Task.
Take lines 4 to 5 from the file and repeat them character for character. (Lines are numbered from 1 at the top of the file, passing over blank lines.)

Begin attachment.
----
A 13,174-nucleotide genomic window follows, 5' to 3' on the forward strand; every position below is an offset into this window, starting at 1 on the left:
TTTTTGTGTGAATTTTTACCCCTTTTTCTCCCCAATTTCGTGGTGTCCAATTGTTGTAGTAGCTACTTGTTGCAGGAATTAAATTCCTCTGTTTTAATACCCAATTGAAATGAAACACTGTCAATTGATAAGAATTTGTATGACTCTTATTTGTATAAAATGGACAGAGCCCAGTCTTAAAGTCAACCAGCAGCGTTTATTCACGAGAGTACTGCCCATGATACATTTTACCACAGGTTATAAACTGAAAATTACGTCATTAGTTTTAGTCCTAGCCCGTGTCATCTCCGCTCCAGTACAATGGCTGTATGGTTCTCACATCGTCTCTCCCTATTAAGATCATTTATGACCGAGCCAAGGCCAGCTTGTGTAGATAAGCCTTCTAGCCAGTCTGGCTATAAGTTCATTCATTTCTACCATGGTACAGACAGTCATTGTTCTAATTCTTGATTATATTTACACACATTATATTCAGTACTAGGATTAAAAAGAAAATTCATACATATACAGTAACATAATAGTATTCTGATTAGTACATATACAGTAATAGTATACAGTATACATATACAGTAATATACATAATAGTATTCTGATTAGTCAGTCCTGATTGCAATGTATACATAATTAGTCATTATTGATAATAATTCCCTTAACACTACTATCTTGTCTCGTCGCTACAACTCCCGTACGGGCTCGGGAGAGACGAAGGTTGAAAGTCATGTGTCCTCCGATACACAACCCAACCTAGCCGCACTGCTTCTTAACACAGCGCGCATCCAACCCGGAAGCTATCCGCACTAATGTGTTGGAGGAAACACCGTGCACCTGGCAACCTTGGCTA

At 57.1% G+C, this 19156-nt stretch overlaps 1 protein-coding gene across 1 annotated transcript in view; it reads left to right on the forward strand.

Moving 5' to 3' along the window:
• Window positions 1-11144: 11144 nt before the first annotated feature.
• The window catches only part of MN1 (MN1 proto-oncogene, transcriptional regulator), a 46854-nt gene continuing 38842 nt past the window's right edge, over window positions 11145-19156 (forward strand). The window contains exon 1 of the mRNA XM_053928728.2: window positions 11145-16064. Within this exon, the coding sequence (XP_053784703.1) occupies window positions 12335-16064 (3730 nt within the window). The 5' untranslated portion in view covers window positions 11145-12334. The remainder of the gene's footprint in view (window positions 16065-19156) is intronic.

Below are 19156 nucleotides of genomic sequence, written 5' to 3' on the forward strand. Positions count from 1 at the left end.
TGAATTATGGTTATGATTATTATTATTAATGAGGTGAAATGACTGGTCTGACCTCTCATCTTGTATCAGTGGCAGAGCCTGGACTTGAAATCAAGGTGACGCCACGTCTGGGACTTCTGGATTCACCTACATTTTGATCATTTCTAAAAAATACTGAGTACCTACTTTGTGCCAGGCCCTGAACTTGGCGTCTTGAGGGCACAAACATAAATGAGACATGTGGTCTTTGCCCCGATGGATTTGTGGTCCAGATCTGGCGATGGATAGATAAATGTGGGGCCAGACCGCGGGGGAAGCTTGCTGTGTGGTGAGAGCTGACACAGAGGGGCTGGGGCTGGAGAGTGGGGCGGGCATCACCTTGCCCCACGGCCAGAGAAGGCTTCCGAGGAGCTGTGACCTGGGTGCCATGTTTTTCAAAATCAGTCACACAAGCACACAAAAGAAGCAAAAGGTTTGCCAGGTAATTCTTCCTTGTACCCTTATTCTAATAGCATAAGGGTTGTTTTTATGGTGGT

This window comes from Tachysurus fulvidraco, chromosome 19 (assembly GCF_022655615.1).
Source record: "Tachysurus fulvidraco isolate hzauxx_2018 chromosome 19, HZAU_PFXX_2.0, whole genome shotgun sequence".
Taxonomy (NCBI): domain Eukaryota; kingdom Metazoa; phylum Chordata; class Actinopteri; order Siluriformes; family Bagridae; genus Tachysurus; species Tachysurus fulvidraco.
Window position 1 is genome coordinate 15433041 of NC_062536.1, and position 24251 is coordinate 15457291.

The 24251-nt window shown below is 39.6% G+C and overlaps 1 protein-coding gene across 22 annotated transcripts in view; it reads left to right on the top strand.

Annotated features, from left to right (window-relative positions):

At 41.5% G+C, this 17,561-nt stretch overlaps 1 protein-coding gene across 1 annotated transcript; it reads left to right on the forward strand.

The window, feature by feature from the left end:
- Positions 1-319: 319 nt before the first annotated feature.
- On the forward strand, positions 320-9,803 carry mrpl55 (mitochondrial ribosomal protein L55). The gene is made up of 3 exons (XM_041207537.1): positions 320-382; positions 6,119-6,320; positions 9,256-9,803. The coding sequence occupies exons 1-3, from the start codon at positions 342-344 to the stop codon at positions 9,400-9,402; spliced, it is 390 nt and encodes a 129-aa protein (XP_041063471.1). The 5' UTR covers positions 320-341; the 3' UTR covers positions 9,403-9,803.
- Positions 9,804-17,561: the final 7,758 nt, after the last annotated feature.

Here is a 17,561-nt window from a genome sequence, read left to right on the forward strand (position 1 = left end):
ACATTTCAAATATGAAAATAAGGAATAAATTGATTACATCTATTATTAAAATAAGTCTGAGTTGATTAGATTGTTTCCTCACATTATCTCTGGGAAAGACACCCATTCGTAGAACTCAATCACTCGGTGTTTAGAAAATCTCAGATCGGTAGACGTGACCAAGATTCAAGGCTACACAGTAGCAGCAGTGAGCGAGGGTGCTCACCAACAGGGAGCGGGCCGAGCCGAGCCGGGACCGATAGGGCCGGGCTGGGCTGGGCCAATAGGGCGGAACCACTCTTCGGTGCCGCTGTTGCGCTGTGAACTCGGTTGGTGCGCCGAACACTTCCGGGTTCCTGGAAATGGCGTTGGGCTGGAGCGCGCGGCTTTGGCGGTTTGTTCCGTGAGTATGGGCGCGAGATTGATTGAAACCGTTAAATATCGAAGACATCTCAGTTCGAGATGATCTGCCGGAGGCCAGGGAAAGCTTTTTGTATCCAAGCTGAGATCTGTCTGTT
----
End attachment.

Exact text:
Moving 5' to 3' along the window:
• Window positions 1-11144: 11144 nt before the first annotated feature.